• Appraisal Methods
      • Using Achieved Outcomes to Evaluate Employees
        • Common elements in an MBO program are:
          • goal specificity
          • participative decision making
          • an explicit time period
          • performance feedback
        • Effectively increases employee performance and organizational productivity.
    • Factors that can Distort Appraisals
    • Factors that can Distort Appraisals
      • Leniency error
        • Each evaluator has his/her own value system.
        • Some evaluate high (positive leniency) and others, low (negative leniency).
      • Halo error : Evaluator lets an assessment of an individual on one trait influence evaluation on all traits.
    • Factors that can Distort Appraisals
      • Similarity error : Evaluator rates others in the same way that the evaluator perceives him or herself.
      • Low appraiser motivation : Evaluators may be reluctant to be accurate if important rewards for the employee depend on the results.
    • Factors that can Distort Appraisals
      • Central tendency : The reluctance to use the extremes of a rating scale and to adequately distinguish among employees being rated.
      • Inflationary pressures : Pressures for equality and fear of retribution for low ratings leads to less differentiation among rated employees.
      • Inappropriate substitutes for performance : Effort, enthusiasm, appearance, etc. are less relevant for some jobs than others.
    • Factors that can Distort Appraisals
      • Attribution Theory
      • Evaluations are affected based on whether someone’s performance is due to
        • internal factors they can control
        • external factors which they cannot
      • If poor performance is attributed to internal control, the judgment is harsher than when it is attributed to external control.
    • Factors that can Distort Appraisals
      • Impression management:
      • If employee positively influences the relationship with the supervisor, he/she is likely to receive a higher rating.
    • Creating More Effective Performance Management Systems
      • Use Behavior-Based Measures:
      • Measures based on specific descriptions of behavior are more job-related and elicit more inter-rater agreement than traits, such as “loyalty” or “friendliness”.
    • Creating More Effective Performance Management Systems
      • Combine Absolute and Relative Standards:
      • Absolute standards tend to be positively lenient; relative standards suffer when there is little variability.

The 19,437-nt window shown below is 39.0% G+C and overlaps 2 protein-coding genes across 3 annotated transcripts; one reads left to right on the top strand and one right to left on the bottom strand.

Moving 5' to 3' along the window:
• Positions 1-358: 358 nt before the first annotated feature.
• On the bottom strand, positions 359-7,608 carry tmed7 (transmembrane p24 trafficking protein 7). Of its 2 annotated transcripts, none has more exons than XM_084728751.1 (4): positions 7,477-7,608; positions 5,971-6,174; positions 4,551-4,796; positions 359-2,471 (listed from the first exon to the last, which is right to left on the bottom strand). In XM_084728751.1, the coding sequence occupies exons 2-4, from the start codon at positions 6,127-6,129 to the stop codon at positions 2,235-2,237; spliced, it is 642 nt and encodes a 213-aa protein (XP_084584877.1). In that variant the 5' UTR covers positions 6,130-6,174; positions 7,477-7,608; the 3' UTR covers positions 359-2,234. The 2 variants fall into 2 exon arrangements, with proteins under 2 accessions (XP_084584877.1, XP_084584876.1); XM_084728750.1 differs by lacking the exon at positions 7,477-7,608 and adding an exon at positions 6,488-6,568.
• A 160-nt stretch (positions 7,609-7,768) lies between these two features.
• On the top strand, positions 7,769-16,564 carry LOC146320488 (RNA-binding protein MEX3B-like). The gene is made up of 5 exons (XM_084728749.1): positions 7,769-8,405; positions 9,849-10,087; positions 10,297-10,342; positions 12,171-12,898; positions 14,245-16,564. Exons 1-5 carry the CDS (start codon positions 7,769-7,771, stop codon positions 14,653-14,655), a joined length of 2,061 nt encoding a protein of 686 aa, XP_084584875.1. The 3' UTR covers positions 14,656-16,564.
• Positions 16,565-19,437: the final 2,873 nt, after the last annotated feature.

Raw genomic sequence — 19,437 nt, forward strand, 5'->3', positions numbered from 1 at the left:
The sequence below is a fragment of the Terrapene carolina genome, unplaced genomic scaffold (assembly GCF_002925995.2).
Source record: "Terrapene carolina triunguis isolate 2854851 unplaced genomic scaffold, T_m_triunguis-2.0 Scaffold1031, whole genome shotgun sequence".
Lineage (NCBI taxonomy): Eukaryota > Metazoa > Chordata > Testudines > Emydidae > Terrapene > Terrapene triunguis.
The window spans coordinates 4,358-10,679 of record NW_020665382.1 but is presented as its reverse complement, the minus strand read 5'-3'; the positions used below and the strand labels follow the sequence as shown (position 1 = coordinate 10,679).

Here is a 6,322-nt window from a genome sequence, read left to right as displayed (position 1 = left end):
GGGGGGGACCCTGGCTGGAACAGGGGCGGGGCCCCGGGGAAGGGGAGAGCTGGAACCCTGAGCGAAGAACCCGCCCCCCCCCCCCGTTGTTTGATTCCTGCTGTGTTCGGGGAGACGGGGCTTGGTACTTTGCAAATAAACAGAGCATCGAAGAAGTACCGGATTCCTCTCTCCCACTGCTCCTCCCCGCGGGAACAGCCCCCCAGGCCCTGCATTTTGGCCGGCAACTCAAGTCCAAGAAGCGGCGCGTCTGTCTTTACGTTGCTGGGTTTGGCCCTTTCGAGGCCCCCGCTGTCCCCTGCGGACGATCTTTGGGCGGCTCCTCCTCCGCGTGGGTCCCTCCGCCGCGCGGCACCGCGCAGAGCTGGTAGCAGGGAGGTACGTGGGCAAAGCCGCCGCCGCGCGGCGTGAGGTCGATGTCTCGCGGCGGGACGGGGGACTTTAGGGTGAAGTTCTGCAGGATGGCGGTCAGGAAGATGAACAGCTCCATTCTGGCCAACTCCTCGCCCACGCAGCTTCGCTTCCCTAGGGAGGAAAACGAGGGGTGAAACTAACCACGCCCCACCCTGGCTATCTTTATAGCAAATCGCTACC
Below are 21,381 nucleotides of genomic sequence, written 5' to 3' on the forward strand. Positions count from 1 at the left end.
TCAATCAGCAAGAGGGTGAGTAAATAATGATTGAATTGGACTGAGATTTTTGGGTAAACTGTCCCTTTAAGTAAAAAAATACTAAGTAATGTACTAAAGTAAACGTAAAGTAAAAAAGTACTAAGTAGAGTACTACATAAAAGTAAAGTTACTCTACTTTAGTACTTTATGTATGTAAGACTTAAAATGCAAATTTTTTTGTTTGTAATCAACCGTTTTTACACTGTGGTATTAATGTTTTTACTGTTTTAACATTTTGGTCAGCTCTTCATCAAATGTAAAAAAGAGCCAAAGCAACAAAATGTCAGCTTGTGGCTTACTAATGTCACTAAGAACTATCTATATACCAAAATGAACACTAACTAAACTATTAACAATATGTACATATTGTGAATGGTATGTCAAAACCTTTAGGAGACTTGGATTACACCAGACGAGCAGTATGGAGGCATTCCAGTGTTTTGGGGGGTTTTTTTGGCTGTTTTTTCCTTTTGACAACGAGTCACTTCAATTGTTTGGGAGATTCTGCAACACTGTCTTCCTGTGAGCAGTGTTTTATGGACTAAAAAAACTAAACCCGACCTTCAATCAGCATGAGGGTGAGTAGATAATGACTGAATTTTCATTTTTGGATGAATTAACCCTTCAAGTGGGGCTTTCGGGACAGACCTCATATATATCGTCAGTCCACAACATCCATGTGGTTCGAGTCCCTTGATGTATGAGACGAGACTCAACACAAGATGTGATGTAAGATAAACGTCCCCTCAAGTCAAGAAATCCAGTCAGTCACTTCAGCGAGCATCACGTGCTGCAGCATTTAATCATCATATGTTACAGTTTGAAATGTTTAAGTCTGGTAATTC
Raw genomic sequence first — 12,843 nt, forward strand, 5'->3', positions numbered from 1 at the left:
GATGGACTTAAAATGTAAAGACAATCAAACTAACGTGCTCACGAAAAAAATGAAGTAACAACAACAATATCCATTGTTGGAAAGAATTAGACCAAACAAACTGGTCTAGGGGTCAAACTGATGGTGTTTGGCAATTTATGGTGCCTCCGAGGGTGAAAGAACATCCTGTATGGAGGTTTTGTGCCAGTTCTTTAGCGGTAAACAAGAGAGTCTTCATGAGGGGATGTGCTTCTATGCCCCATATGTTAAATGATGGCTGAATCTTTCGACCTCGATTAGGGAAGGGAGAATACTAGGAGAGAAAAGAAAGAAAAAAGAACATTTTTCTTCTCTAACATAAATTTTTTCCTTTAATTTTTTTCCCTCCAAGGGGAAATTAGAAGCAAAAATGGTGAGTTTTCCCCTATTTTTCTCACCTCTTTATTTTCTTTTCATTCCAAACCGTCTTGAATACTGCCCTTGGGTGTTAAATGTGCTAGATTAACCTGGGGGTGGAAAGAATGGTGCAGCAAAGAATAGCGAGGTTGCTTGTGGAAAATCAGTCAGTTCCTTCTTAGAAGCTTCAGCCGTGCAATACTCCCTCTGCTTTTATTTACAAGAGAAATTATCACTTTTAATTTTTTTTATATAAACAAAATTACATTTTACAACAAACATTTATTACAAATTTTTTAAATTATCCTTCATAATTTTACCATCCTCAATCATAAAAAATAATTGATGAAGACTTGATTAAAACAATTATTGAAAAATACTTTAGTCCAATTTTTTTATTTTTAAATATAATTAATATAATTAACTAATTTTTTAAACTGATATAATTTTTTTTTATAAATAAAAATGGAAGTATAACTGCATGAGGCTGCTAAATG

• Combining the standards tends to offset the weaknesses of each.
    • Creating More Effective Performance Management Systems
      • Provide Ongoing Feedback:
      • Expectations and disappointments should be shared with employees on a frequent basis.
    • Creating More Effective Performance Management Systems
      • Use Multiple Raters:
      • Increasing the number of raters leads to more reliable and valid ratings.
        • Use peer evaluations : Coworkers offer constructive insights and more specific evaluations.
        • Upward appraisals allow employees to give their managers feedback.
        • 360-Degree appraisals : Supervisors, peers, employees, team members, customers and others with relevant information evaluate the employee.
    • Creating More Effective Performance Management Systems
      • Rate Selectively
        • Appraisers only evaluate in those areas about which they have sufficient knowledge.
        • Appraisers should be organizationally as close as possible to the individual being evaluated.
        • More effective raters are asked to do the appraisals.
    • Creating More Effective Performance Management Systems
      • Train Appraisers:
      • Untrained appraisers who do poor appraisals can demoralize employees and increase legal liabilities.
    • Creating More Effective Performance Management Systems
    • International Performance Appraisal
      • Who performs the evaluation?
        • Different cultural perspectives and expectations between the parent and local country may make evaluation difficult.
        • Evaluation forms may not be translated accurately.
        • Quantitative measures may be misleading.
    • International Performance Appraisal
      • Evaluation Formats
        • May make sense to use different forms for parent-country nationals and host-country nationals.
        • Performance criteria for a particular position should be modified to fit the overseas position and site.
        • Include a current expatriate’s insights as part of the evaluation.